Pain is a kind of perception, much like tasting or smelling. Every painful sensation is created by the brain to alert the body of a harmful situation. Pain is initiated by receptors at nerve endings, which detect a hazard and send a message thru the nerves to the spinal cord. The spinal cord then sends the signal to the brain, which processes and translates the threat into pain. These three physiological stages of pain have become the main targets of pain medication.
Local anesthetics target receptors at nerve endings to relieve pain in a particular area from where it originates. The anesthetics block nerve transmission to the central nervous system by preventing sodium ions, necessary for a nerve impulse, from traveling across nerve cell membranes and into the nerve cell. Local anesthetics are often used for “blocking” a nerve to diagnose and localize lameness. They can also be used to numb areas for invasive procedures such as surgery. The two most common local anesthetics used in equine veterinary medicine are lidocaine and mepivacaine.
Non-steroidal anti-inflammatory drugs (NSAIDs), including phenylbutazone (bute), banamine, firocoxib (Previcox) and ketoprofen, are the most common class of drug used for pain management in horses. In general, NSAIDs alleviate pain by blocking an enzyme called cyclooxygenase (COX). These enzymes produce prostaglandins (hormones) that promote inflammation, pain and fever. However, NSAIDs often come with adverse side effects due to the diversity of biological processes that are reliant on prostaglandins. In particular, one function of prostaglandins is to act on parietal cells in the stomach wall to inhibit acid secretion. This is one reason why gastric ulcers are often caused by NSAID use.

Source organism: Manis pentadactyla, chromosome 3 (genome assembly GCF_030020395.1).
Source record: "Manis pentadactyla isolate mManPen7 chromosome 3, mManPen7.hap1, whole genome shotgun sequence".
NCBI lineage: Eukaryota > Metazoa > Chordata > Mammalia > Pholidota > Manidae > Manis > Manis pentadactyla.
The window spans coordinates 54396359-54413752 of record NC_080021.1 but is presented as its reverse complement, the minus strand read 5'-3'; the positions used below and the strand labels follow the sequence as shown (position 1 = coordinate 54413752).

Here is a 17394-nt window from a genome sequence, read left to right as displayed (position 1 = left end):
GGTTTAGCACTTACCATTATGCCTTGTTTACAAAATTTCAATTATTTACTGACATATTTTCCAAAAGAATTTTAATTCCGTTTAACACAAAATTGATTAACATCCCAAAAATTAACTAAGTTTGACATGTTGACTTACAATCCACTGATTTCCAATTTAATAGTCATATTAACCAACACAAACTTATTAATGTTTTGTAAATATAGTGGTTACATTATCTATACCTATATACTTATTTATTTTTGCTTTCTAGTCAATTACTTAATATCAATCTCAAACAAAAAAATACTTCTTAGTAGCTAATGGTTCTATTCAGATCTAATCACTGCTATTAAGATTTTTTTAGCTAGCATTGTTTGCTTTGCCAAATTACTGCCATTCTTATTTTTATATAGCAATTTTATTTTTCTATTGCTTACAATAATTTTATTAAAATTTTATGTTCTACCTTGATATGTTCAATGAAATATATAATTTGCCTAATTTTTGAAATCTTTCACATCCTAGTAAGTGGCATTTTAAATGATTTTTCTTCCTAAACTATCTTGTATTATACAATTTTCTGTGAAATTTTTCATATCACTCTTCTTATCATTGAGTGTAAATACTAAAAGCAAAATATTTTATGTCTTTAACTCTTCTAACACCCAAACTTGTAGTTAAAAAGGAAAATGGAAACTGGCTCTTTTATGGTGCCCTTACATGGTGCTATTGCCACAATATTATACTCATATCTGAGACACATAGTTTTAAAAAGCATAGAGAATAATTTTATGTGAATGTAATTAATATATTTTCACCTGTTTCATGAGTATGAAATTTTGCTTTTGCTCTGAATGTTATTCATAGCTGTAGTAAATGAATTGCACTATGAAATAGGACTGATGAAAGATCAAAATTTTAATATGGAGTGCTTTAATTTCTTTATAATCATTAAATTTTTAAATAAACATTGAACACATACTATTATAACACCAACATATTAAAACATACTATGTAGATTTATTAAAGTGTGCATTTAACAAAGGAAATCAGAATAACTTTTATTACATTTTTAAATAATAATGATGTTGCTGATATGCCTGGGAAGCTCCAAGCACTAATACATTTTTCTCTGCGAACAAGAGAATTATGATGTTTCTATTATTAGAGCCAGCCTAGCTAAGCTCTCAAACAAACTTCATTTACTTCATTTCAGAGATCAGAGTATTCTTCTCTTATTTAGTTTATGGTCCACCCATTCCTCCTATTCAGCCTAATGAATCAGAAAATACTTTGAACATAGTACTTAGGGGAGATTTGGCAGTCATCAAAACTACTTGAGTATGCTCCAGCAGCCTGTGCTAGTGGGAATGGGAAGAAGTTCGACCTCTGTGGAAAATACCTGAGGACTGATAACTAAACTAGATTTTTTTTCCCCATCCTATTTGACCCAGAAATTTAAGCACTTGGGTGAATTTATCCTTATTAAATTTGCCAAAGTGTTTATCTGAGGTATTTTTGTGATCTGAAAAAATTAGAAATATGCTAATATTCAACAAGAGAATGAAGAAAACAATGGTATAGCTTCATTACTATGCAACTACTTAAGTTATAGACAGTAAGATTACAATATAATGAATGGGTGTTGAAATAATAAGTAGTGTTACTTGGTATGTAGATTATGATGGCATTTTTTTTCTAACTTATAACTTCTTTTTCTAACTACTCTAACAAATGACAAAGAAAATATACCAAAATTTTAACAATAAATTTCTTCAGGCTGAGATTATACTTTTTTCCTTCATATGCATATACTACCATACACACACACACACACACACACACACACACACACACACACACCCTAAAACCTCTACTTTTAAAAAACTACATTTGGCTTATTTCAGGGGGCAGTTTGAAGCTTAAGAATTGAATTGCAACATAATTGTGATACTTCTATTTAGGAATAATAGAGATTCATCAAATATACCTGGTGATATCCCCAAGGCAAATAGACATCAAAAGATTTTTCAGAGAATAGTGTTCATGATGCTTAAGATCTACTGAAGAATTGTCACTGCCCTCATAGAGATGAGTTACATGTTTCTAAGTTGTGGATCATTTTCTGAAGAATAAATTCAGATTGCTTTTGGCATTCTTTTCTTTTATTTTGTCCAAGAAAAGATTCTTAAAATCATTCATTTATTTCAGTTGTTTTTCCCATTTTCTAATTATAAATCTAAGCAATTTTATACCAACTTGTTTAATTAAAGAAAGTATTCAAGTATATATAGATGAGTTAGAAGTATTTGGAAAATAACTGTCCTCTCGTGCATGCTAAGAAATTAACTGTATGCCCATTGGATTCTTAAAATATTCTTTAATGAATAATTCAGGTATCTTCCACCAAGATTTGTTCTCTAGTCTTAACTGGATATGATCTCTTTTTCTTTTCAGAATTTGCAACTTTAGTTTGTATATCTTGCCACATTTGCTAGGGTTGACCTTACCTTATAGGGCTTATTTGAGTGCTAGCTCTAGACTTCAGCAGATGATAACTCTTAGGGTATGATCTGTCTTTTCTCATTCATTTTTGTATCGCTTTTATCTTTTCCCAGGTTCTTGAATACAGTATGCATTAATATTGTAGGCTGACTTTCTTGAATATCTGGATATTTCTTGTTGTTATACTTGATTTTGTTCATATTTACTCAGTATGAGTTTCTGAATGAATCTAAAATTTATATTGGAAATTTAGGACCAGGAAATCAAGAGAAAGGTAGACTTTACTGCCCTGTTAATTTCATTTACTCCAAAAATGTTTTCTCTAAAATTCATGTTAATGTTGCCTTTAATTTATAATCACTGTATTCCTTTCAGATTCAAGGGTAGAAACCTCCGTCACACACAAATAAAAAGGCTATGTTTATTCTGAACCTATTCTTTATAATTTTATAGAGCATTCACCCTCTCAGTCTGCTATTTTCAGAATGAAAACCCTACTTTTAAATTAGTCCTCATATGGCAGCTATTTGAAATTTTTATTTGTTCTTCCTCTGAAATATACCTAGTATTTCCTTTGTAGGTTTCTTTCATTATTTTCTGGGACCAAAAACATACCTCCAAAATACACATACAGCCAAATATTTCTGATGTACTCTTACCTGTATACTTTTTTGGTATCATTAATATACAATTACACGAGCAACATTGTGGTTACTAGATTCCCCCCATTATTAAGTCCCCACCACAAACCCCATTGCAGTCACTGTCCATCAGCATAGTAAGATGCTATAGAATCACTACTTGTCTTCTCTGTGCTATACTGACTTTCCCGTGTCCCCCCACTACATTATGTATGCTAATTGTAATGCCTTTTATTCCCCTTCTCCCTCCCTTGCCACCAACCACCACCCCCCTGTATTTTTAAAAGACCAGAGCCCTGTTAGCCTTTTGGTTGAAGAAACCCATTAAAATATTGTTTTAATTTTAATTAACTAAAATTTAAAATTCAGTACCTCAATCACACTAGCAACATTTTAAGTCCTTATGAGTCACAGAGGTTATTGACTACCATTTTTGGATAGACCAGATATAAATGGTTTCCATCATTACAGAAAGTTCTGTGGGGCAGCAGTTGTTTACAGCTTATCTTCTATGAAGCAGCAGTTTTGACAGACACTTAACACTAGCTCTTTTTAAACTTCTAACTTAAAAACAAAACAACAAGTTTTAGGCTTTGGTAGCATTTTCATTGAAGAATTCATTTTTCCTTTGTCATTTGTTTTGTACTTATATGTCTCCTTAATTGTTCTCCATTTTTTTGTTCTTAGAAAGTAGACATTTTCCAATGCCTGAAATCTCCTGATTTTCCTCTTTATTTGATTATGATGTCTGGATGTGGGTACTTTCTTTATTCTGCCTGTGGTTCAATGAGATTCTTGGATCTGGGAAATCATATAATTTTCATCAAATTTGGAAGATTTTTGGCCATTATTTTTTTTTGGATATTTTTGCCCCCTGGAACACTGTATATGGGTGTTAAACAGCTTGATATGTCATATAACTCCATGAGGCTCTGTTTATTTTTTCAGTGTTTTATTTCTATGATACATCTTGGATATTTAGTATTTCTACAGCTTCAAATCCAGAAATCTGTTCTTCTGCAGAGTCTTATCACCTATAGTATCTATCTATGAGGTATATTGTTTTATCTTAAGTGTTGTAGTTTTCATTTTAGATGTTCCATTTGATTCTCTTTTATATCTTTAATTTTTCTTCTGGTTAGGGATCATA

The last class of pain killer we will discuss are the centrally acting analgesics, which work by altering the way the pain signal is received and processed by the brain. These pain relievers are generally very potent and also act as sedatives. In horses, the most common centrally acting analgesics used are detomidine (Dormosedan), butorphanol (Torbugesic) and morphine. These are used for relieving pain and providing sedation for minor surgeries or husbandry procedures. Another commonly used centrally acting drug is methocarbamol (Robaxin), which is used as a muscle relaxant to treat skeletal muscle injury, strain or spasm. Methocarbamol may also result in mild sedation, but it’s effect is far less dramatic than detomidine, which requires the horse be monitored until the sedation has worn off.
In addition to these traditional veterinary medicine approaches to pain management, several alternative methods are emerging. These include acupuncture, physical therapy, herbal treatments and nutraceuticals. Acupuncture originated in Chinese medicine and has been used to treat every type of pain. Its success seems highly dependent on the horse and acupuncturist. Physical therapy for pain management includes the use of therapeutic lasers, ultrasounds and magnets, as well as more simple approaches such as applying a cold compress. Herbal supplements and nutraceuticals are also becoming more common. Several supplements that utilize devil’s claw, white willow bark, turmeric, or other herbs can now be found in many feed or tack stores. In addition, many nutraceuticals, such as glucosamine and hyaluronic acid for joint pain relief, are also available.
Whether you are using a traditional or alternative pain management routine, it is a good idea to keep a record of what medications were administered, how much was administered, the way it was administered and the time it was administered. If the horse is at a showing or showing in the near future, you should also check with your respective show organization (i.e. USEF, AQHA) to make sure you follow the drug and medication rules. If you haven’t, take a look at the rules at the beginning of each year. You may find some things on there you don’t expect to see. Also, remember that pain relievers often mask pain that is presenting itself for a reason!